Senators’ pitch to MLB: Play ball on antitrust regulations

Willians Astudillo
Minnesota Twins pinch-hitter Willians Astudillo hits an RBI single against the Boston Red Sox in the seventh inning of a baseball game at Fenway Park, Thursday, Sept. 5, 2019, in Boston. (Elise Amendola/AP)

Senators’ pitch to MLB: Play ball on antitrust regulations

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Several senators are stepping up to the plate with a challenge to MLB’s antitrust exemption.

A bipartisan group of senators zeroed in on the league’s antitrust exemption in a letter to MLB on Tuesday, under a month after the 100th anniversary of Federal Baseball Club v. National League, a Supreme Court case that determined the exemption for the sport.


“We need to examine how Major League Baseball’s 100-year-old antitrust exemption is affecting the operation of Minor League baseball teams and the ability of Minor League ballplayers to make a decent living,” Judiciary Committee Chairman Richard Durbin (D-IL) said in a statement. “This bipartisan request for information will help inform the Committee about the impact of this exemption, especially when it comes to Minor League and international prospects. We need to make sure that all professional ballplayers get to play on a fair and level field.”

The group of senators, which also included Sens. Chuck Grassley (R-IA), Richard Blumenthal (D-CT), and Mike Lee (R-UT), was interested in whether any other sports have antitrust exemptions, whether these exemptions affect lockouts or work stoppages, how it affects the nature of MLB contracts, and how it has been abused with regard to the international market for baseball players.

There are also questions about MLB’s lobbying for the Save America’s Pastime Act, a bill that rewrote federal laws so that baseball players were exempt from minimum wage requirements. While MLB claimed the bill was necessary to stop “minor league contraction,” it did not appear to affect the league’s shrinking in 2021.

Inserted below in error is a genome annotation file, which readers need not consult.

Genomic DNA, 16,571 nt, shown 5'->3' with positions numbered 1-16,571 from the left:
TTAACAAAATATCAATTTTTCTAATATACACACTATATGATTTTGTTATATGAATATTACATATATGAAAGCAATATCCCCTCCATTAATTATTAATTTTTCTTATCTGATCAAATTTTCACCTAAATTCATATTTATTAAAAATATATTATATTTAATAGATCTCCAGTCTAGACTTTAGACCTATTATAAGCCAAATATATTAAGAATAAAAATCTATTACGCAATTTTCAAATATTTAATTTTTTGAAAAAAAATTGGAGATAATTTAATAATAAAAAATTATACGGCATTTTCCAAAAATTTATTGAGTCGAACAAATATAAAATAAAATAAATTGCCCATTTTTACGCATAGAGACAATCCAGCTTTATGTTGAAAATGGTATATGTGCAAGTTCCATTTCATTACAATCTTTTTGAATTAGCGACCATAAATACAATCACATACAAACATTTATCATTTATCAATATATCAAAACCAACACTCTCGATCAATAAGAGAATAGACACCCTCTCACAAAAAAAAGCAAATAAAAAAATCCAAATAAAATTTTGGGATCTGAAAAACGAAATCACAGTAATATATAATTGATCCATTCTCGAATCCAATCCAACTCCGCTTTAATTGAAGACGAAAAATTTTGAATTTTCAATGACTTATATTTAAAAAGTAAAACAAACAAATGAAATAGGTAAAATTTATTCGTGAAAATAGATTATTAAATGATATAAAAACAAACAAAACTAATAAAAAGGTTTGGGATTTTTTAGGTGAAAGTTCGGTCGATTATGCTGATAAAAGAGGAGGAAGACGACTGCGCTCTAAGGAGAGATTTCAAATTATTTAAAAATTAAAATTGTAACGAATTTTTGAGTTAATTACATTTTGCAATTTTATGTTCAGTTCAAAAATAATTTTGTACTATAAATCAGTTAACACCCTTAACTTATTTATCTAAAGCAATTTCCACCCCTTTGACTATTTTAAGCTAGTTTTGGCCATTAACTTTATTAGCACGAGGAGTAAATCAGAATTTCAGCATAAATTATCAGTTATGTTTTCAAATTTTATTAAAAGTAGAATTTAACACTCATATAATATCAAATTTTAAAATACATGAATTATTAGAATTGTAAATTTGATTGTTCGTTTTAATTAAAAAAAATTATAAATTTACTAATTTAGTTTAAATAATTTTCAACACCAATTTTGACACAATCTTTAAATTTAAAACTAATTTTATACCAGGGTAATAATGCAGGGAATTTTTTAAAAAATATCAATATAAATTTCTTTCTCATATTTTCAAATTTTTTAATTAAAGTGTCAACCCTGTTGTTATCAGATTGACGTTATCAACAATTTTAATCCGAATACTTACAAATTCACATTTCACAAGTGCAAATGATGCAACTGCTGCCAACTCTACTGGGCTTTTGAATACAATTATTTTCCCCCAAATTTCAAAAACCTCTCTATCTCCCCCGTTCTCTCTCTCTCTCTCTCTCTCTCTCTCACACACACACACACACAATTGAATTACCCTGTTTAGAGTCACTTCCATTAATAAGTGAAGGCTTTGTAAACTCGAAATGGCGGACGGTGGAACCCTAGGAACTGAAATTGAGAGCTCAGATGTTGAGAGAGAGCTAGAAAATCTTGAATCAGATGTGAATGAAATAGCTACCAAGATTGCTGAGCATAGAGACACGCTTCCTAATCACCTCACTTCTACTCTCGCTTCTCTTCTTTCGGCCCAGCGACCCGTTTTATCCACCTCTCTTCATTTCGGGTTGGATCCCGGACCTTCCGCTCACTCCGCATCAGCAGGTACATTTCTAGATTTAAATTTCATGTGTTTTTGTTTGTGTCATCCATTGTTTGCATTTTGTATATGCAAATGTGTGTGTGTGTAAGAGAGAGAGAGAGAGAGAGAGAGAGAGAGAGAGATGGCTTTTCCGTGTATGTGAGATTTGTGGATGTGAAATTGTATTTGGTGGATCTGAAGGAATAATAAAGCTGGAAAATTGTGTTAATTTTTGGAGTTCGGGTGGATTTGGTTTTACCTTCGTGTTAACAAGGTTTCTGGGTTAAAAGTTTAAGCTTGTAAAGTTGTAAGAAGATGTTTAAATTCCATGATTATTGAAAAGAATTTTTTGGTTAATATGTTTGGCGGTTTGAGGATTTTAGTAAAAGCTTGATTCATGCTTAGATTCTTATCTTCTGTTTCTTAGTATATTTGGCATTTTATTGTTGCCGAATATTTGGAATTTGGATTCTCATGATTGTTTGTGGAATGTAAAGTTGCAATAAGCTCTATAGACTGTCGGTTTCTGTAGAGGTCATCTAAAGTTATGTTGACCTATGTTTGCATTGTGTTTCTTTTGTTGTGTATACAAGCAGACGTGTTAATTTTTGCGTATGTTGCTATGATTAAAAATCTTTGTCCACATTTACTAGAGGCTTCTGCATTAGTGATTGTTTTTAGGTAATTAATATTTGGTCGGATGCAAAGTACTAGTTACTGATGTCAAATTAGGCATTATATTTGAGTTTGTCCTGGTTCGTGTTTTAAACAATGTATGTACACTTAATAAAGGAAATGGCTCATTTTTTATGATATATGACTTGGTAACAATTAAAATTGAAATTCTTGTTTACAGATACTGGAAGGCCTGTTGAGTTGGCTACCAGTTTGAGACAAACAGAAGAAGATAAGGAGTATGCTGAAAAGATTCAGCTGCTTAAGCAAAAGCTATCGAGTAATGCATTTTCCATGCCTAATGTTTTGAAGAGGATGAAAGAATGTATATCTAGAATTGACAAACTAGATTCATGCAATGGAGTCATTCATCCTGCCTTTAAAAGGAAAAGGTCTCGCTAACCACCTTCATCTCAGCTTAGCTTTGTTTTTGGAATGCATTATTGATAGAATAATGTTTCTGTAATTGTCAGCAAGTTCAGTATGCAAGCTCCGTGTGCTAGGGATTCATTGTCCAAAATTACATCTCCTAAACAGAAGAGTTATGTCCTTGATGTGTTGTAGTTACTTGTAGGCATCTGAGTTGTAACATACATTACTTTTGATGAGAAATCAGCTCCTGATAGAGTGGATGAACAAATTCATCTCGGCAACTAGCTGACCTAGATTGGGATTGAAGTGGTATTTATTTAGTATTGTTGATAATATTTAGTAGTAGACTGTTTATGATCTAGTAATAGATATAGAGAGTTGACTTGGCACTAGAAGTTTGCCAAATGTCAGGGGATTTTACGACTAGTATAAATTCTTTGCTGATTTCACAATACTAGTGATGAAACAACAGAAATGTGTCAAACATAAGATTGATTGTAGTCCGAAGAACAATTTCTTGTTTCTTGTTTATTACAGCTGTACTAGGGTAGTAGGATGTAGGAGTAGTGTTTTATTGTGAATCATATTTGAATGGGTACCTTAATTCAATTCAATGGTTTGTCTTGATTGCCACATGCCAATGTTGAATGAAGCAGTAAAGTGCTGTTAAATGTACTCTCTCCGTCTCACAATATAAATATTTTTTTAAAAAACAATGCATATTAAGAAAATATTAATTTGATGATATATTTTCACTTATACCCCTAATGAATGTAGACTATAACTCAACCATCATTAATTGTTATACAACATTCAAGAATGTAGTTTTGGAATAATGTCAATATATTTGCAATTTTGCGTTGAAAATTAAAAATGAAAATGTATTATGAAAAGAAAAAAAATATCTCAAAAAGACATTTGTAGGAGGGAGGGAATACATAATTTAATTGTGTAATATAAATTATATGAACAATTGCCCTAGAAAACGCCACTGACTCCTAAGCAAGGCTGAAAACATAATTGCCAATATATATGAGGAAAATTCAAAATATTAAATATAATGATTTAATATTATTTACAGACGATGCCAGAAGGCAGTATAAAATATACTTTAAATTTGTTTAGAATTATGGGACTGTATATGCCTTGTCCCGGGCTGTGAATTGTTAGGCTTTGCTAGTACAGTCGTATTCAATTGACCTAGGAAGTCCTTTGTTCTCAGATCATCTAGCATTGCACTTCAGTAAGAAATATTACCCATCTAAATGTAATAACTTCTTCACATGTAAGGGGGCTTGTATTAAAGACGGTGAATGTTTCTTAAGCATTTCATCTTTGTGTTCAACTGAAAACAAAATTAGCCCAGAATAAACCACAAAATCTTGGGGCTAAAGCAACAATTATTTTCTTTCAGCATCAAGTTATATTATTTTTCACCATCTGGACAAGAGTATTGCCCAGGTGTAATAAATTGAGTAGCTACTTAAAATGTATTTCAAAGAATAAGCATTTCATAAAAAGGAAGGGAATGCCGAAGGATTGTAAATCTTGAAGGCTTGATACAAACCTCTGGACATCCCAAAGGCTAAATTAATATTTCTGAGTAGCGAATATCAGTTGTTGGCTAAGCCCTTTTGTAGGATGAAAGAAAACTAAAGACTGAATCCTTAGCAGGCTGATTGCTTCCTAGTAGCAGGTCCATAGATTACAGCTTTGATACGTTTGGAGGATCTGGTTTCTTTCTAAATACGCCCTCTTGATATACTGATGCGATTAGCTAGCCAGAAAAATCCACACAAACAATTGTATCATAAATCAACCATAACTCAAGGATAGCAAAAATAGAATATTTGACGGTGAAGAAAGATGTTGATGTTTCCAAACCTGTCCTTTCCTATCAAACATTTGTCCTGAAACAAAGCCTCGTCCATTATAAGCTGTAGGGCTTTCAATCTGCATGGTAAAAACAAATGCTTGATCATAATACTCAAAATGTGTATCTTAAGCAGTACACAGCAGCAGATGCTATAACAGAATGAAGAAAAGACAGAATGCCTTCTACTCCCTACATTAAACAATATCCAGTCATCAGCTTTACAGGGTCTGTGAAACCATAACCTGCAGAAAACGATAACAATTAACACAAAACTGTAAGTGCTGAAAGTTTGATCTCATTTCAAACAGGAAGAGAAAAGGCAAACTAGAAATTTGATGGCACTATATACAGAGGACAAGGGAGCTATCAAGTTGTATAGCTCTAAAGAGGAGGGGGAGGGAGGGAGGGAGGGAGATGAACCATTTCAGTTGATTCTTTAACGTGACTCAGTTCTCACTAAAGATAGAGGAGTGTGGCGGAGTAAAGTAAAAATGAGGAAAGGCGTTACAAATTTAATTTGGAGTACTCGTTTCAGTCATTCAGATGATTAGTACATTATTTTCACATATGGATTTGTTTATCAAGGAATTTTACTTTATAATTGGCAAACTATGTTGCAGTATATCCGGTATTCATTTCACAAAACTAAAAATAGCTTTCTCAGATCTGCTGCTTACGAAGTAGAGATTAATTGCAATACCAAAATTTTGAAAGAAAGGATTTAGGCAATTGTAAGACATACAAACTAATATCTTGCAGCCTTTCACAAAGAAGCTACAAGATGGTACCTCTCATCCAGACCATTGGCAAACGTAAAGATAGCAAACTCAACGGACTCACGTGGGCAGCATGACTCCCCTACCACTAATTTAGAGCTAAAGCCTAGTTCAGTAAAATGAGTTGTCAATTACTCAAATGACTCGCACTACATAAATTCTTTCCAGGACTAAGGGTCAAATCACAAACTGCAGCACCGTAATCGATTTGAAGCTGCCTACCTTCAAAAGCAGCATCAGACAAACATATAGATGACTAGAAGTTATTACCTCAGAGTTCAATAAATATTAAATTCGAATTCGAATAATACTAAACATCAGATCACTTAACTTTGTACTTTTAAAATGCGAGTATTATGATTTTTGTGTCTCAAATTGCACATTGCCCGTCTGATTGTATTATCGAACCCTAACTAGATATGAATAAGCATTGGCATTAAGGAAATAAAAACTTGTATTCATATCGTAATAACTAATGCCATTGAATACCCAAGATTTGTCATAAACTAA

“Despite [the act’s] enactment, dozens of minor league teams lost their affiliations with MLB clubs as a result of its reorganization of the minor leagues,” the letter noted.

The exemption was established in 1922 when the Supreme Court ruled that baseball was exempt from interstate commerce regulations due to the fact that “the business is giving exhibitions of baseball, which are purely state affairs.” While some have expressed concerns about this being abused, the Supreme Court maintained in its 1953 ruling that Congress and not the court should handle the exemption, which is offered only to baseball and not other professional sports leagues.

The law has had a particularly detrimental effect on minor league players due to a lack of union or coherent regulations regarding employment.


“Minor League players are far and away the group most negatively impacted by baseball’s antitrust exemption,” Harry Marino, executive director of Advocates for Minor Leaguers, said in a statement. “MLB owners should not have a special license to underpay their workers. We are confident that Congress will recognize as much through this process and, ultimately, repeal baseball’s antitrust exemption as it relates to issues concerning Minor League players.”

MLB’s antitrust exemption has come under additional scrutiny in recent weeks. The Justice Department asked a federal court to limit the scope of the exemption on June 15. Congress has also made multiple attempts to overturn the exemption to no avail due to the partisan nature of the bills.

© 2022 Washington Examiner

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